“You are the light of the world.  A city set on a hill cannot be hidden.  Nor do people light a lamp and put it under a basket, but on a stand, and it gives light to all in the house.  In the same way, let your light shine before others, so that they may see your good works and give glory to your Father who is in heaven.”  (Matthew 5:14-16)  I know I have failed at this many times.  My light has gone out many times.  Lord, thank you for reigniting my lamp.  May I be faithful to keep it shining. 
 “What I tell you in the dark, say in the light, and what you hear whispered, proclaim on the housetops.” (Matthew 10:27)    
“No one after lighting a lamp covers it with a jar or puts it under a bed, but puts it on a stand, so that those who enter may see the light.  For nothing is hidden that will not be made manifest, nor is anything secret that will not be known and come to light.  Therefore consider carefully how you listen.  Whoever has will be given more; whoever does not have, even what they think they have will be taken from them.” (Luke 8:16-18) 
“Your eye is the lamp of your body.  When your eye is healthy, your whole body if full of light, but when it is bad, your body is full of darkness.  Therefore be careful lest the light in you be darkness. If then your whole body is full of light, having no part dark, it will be wholly bright, as when a lamp with its rays gives you light.” (Luke 11:34-36)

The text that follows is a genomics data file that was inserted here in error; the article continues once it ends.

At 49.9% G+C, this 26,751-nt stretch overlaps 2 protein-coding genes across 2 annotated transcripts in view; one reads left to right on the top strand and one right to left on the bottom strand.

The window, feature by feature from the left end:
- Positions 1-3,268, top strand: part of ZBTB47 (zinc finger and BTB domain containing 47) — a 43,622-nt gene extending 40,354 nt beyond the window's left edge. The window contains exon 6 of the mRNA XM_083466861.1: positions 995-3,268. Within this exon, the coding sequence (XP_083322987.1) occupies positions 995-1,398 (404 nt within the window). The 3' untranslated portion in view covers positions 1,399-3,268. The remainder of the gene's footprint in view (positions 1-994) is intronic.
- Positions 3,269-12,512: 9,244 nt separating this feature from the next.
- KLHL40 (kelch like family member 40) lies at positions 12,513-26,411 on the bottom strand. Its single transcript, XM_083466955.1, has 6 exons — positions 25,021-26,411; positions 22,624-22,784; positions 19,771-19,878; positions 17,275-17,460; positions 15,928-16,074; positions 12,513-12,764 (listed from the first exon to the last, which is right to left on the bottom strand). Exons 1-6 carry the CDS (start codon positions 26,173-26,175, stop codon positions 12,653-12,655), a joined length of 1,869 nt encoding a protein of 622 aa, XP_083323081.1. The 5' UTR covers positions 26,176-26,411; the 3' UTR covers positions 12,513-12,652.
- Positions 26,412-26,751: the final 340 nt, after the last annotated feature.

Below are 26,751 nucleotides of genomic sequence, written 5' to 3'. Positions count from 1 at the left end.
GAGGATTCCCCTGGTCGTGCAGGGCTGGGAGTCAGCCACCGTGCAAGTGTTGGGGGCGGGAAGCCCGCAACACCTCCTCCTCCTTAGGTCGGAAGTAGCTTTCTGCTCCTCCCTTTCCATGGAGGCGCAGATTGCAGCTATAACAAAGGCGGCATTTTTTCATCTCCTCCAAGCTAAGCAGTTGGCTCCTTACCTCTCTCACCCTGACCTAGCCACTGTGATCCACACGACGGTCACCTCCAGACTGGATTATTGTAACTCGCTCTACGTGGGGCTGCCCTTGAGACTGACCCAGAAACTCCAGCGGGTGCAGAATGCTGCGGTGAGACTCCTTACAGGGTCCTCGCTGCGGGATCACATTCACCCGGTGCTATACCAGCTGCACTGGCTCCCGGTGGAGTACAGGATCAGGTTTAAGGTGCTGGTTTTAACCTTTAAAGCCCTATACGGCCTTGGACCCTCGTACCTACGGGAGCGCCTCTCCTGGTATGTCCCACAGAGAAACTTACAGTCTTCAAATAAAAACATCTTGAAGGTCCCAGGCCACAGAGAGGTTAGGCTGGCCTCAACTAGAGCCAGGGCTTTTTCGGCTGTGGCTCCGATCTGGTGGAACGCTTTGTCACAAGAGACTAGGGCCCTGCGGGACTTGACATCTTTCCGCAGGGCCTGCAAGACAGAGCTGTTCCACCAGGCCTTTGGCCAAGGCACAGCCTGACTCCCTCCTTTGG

“I am the light of the world. Whoever follows me will not walk in darkness, but will have the light of life.” (John 8:12)  Amen?  Amen!

The “Light” convicts:
“This is the verdict: Light has come into the world, but people loved darkness instead of light because their deeds were evil.  Everyone who does evil hates the light, and will not come into the light for fear that their deeds will be exposed.  But whoever lives by the truth comes in to the light, so that it may be seen plainly that what they have done has been done in the sight of God.”  (John 3: 19-21)

The “Light” gives hope for a New Day:
“For as the lightning flashes and lights up the sky from one side to the other, so will the Son of Man be in his day.” (Luke 17:24)

As you see the lights throughout this Christmas season, my prayer is that everyone would know the loving power of the “Light of the World” who wants to bring all of us from darkness into light. 

I’ll leave you with Linus and his words… after he said “Lights, please!”



Monday, December 8, 2014

Family and the Familiar in Florida

Last March when I was in the process of deciding to extend my sabbatical into a second year, I knew that I wanted to spend either Thanksgiving or Christmas with my family.  I sent a message to my sister-in-law, Carolyn, and asked her what their plans were for Thanksgiving.  During the past 10 years, we’ve been blessed to spend the Thanksgiving holiday in Longboat Key, Florida at Grandma and Grandpa Weaver's condo.  So I asked Carolyn if they were planning on going to Florida for Thanksgiving.  She said that they were planning on going if I was planning on going.  I told her I was planning on going if they were planning on going.  So I guess we were all going to Florida for Thanksgiving, as long as my parents were on board as well.  That was basically a given.